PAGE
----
Conrad Bailey uses an excavator to peel metal roofing from part of the Exhibition Hall on Wednesday morning, Aug. 10, at the fairgrounds in Farmington. Deemed too expensive to repair, the removal will allow more space for vendors. Pam Harnden/Livermore Falls Advertiser

FARMINGTON — A piece of local history is now gone after part of the Exhibition Hall at the fairgrounds was demolished Wednesday, Aug. 10.

“It’s a shame to see it go,” fair employee Georgia Tolman said. “That section over there is nasty. That floor wasn’t safe.”

Some of the lumber was salvaged for use in other fair buildings, Tolman noted.

Fair secretary Neal Yeaton looks through an opening in a section of the Exhibition Hall on the Farmington fairgrounds Wednesday morning, Aug. 10. The section was torn down later that morning after it was determined needed repairs would be too expensive. Pam Harnden/Livermore Falls Advertiser

“It is a shame that it is going but it is too expensive to put it back together,” fair secretary Neal Yeaton said. “Since I have been involved we have replaced the sill twice.”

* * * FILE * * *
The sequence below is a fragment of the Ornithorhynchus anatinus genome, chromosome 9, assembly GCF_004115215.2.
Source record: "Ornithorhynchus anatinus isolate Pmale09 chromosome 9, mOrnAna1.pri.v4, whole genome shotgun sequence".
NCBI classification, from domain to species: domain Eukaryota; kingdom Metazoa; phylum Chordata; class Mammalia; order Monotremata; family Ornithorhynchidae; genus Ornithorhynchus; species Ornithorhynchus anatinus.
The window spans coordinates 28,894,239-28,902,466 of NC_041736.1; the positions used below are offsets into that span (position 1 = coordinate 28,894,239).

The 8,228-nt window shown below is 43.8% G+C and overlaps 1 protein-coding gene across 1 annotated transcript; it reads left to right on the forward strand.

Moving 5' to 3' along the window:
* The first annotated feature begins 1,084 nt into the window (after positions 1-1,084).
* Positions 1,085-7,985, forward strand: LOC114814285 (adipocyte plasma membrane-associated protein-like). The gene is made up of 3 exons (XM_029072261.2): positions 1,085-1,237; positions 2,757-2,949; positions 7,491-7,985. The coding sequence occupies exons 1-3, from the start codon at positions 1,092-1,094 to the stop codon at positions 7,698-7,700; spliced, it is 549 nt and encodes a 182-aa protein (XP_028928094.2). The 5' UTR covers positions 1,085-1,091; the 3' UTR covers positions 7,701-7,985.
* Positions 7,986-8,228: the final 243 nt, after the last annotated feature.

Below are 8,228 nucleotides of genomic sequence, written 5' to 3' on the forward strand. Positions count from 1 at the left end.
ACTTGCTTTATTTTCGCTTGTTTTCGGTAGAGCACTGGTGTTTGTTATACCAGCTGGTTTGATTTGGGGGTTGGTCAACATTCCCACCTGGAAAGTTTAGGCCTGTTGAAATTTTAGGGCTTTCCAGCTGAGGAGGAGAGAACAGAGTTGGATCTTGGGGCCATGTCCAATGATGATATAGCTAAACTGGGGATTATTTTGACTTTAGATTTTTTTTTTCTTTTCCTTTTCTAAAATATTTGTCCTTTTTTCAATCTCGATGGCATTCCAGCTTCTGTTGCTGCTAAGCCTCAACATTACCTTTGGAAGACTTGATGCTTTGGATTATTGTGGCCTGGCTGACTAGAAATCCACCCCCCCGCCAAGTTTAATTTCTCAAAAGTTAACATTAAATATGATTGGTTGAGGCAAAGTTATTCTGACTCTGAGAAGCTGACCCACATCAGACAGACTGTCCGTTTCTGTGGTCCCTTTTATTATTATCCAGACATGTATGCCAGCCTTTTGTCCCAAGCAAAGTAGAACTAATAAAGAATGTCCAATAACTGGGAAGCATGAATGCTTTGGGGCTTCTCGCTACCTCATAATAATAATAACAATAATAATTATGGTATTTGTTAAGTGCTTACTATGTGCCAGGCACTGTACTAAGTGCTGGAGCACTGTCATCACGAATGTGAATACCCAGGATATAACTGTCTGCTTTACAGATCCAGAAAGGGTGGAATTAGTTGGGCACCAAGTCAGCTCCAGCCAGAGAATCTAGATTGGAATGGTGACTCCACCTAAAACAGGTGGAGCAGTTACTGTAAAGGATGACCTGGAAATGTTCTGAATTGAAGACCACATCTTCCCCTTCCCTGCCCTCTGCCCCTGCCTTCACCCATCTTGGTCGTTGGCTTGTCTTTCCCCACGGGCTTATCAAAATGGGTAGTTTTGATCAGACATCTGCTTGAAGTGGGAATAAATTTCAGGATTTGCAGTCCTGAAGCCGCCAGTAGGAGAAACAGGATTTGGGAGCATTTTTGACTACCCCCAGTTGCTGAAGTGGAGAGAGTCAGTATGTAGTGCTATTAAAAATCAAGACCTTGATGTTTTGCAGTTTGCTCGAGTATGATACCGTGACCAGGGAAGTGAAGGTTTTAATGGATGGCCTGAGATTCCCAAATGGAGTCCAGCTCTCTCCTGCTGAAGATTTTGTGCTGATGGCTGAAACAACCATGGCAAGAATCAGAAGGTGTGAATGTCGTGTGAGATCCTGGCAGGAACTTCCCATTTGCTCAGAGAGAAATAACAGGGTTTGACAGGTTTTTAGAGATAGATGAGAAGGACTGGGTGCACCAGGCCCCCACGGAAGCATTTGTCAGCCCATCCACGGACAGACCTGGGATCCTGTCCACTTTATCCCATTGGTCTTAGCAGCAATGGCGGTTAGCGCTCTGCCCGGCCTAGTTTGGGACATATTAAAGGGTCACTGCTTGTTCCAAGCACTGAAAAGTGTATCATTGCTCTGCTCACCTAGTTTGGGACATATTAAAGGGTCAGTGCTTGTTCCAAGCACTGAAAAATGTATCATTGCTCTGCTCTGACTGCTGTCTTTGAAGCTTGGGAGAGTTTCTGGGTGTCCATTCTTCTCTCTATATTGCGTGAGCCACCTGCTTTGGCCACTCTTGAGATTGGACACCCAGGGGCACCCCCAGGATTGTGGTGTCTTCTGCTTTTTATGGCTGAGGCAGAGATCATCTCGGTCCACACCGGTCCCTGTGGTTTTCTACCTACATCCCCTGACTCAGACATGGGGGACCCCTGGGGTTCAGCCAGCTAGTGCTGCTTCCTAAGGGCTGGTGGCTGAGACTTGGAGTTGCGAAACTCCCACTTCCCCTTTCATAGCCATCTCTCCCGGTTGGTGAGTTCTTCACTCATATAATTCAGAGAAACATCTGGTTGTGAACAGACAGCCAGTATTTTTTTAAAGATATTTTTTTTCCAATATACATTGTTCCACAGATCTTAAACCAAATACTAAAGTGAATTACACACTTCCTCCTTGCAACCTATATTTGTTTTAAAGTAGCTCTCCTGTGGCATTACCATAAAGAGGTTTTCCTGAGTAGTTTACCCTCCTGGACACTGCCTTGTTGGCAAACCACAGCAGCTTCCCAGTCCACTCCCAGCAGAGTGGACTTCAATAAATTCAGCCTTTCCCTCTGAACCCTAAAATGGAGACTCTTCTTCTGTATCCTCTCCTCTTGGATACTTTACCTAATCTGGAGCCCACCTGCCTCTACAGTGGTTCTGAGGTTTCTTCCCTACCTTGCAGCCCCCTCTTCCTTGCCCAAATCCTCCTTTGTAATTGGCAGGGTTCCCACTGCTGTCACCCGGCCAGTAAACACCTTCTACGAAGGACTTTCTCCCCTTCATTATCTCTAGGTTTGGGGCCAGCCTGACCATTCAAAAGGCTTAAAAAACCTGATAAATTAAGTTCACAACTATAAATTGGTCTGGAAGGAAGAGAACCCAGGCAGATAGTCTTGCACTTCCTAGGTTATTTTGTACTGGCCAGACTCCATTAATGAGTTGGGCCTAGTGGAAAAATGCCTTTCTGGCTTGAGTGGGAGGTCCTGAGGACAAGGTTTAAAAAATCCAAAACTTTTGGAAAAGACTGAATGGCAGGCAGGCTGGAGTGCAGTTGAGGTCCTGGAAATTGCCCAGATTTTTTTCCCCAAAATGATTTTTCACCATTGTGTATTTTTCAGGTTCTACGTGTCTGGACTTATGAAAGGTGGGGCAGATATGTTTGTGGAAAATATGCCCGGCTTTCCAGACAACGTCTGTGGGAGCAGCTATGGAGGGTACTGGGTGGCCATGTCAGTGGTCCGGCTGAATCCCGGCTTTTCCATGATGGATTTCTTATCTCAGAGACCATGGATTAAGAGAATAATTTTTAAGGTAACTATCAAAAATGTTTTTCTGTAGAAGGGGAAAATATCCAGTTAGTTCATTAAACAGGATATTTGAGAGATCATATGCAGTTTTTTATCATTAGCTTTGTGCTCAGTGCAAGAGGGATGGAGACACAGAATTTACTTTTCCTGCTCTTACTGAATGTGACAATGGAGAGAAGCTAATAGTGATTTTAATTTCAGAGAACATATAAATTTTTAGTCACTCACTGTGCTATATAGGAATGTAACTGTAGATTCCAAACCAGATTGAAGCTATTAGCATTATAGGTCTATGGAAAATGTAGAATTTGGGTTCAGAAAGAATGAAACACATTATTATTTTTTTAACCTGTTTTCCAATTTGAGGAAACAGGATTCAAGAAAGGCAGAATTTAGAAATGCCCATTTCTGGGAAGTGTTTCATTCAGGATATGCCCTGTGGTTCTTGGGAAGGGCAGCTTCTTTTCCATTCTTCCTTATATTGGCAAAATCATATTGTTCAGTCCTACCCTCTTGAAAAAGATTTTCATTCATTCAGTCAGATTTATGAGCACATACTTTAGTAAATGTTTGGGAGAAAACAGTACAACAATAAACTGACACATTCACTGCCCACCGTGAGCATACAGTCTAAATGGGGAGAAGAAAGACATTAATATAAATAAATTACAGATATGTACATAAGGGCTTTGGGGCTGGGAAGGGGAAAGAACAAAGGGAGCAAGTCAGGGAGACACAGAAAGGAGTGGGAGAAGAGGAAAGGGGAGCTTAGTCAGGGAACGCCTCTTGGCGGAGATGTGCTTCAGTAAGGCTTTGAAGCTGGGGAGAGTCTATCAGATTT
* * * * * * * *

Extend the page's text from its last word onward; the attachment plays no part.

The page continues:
Yeaton estimated that section of the hall to be over 100 years old. For years Farmington Elks Lodge #2430 served meals in that space.

The weight from the stoves used by the Elks affected the floor, Yeaton said. Rainwater draining towards the building after Farmington redid High Street has been another issue, he noted.


“One year the town winged the snow banks back so far we had to push the building back and brace it,” Yeaton said. “We had Eugene Harris come up, use his ability to put it back.”

Tearing down that section of the building is only a month behind schedule, Yeaton said. “It gave us time to salvage some lumber,” he noted. “Some has already been used in the grandstand. Those real 2X4 inch beams came in really handy.”

The fair crew has had a good summer, has jacked up a couple of buildings and redone the sills in the treasurer’s office, Yeaton said. “We have got a bunch of painting we are trying to do,” he noted. “It has been too hot, there’s been no rain.”

“There we are,” Yeaton exclaimed once the building was flat. “Vendors wanted deeper spaces,” he said. “This will open that right up, provide the extra room.”

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